Wowwww... They can be sobering statistics for those who are thinking of leaving an employer to start a small business of their own: Nearly one-third of small businesses fail before their second anniversary. And half of them close their doors before their fifth year.
After years of collecting such data, the United States Small Business Administration has learned a lot about what makes some new business thrive while others collapse under the pressures that are so prevalent during the first months and years of operation.
On Tuesdays in October, SBA officials will team up once again with the Suffolk Economic Development Department to share some of those lessons.
The “Start and Grow Your Suffolk Business” seminar series begins Oct 6 and will be held from 6 p.m. to 8 p.m. each Tuesday of the month, with a focus on different topics each week.
But some of those topics — like Business Plan Development (Oct. 13) — stay pretty constant because of their value to business owners.
“Obviously, there are some that are very important for every business,” he explained.
Hughes’ department and the SBA consider a solid business plan to be foundational to the success of a new or growing business. In fact, it’s almost impossible to get a loan for a new business without one.
Even so, Hughes said, “You see a lot of startups … who haven’t even done a business plan.”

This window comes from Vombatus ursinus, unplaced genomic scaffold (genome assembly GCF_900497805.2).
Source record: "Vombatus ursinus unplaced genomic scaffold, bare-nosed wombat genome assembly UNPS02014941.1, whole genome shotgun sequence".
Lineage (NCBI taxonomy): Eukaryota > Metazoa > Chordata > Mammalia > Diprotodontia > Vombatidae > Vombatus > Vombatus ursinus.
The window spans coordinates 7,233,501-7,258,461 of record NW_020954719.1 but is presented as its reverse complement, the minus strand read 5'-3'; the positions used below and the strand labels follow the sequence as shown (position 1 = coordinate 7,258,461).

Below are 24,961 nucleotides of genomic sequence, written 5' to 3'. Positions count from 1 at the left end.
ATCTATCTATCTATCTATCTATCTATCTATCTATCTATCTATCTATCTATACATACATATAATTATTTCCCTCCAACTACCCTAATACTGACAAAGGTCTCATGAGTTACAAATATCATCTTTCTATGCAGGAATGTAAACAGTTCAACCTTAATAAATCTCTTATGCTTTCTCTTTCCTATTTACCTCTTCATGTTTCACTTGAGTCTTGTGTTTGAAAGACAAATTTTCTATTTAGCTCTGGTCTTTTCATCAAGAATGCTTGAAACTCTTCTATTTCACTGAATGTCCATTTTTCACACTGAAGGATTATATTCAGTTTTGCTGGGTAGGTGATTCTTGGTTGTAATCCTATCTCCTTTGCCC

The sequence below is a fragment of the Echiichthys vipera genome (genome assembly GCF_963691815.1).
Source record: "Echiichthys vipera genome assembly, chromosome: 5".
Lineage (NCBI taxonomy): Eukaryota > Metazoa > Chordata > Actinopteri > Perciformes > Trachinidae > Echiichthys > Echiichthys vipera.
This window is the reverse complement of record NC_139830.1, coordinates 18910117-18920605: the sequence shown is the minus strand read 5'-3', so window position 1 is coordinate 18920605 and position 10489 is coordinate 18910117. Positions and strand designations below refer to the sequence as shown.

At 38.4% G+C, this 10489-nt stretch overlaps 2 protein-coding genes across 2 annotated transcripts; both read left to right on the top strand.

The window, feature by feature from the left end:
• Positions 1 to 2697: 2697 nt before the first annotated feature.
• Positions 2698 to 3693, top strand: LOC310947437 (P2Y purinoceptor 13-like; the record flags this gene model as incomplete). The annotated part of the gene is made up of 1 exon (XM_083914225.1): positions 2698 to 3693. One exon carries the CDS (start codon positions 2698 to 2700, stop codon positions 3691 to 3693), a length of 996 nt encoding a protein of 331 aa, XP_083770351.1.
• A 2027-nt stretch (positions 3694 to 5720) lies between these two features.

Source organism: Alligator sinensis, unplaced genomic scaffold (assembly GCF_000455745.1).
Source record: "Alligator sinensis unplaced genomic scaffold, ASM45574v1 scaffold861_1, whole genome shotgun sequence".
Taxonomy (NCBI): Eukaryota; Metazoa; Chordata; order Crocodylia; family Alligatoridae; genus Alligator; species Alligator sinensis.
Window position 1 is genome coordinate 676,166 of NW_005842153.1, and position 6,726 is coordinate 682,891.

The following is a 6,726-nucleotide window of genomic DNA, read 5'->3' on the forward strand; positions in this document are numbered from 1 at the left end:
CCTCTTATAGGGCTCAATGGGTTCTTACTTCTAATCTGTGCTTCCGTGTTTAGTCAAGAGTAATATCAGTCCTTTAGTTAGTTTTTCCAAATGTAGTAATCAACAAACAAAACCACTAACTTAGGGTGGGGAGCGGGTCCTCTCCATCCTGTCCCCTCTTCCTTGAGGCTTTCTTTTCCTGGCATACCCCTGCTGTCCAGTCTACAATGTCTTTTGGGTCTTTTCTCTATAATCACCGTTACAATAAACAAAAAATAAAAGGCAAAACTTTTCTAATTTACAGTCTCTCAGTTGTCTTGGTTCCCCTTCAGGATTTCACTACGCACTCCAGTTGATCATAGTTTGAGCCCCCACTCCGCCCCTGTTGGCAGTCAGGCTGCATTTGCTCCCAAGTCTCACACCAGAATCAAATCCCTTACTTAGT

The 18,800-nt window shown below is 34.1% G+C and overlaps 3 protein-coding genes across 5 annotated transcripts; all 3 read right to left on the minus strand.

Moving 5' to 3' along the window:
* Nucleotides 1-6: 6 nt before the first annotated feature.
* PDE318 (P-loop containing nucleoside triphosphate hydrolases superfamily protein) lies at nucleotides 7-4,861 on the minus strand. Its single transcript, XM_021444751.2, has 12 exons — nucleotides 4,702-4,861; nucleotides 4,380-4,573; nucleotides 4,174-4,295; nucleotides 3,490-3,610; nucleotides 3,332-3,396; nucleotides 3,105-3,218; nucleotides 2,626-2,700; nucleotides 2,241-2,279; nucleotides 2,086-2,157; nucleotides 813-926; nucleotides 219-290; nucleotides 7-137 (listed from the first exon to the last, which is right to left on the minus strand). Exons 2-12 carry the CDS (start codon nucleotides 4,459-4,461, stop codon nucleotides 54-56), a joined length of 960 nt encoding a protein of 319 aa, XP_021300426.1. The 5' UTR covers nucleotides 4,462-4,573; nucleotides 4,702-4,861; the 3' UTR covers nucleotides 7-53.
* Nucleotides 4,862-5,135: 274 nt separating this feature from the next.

The two-hour seminar Oct. 13 will cover some of the techniques for writing a winning business plan. It will be led by Jim Carroll of the Small Business Development Center, which specializes in helping small businesses get off the ground.
“It’s a great resource for small businesses, really, at any stage,” Hughes said of the SBDC.
The information that Carroll and other presenters will provide participants is a benefit of the series, Hughes said, but the access to resources like the SBDC is even better.
“Knowing that an organization of people is out there — a lot of them free — that can assist” small business owners can make a huge difference, he said. “The best thing is that we’re able to get those resources in front of people.”
Past seminars have attracted 15 to 25 participants at a time, Hughes said, and they range from the merely curious to the already-established small business owner looking to broaden his awareness of the help that’s available.
“They range from the dreamer to folks who are already up and running,” he said.
Those who would like to participate in the programs are encouraged to call in advance so that organizers can ensure they have enough materials. But Hughes said even walk-ins will be welcome.
The following seminar topics are planned:
4Oct. 6: Do you know how to read and respond to an opportunity with the federal government? This presentation will provide a section-by-section understanding as to what the government asks for in a solicitation. Insights on how to prepare a response to the proposal will be shared.
4Oct. 13: Business Plan Development. Learn about some of the techniques to writing a winning business plan.
4Oct. 20: Pricing to win federal contracts. A follow-up to the first session, focusing on the financial requirements that come along with the pursuit of federal contracts, from the preparation of a cost submission to having the necessary financial resources to invoicing requirements.
4Oct. 27: Finance. Hear what the bank is looking for and the things that impact your loan package. There will be an overview of the Small Business Administration Loan Guaranty Program.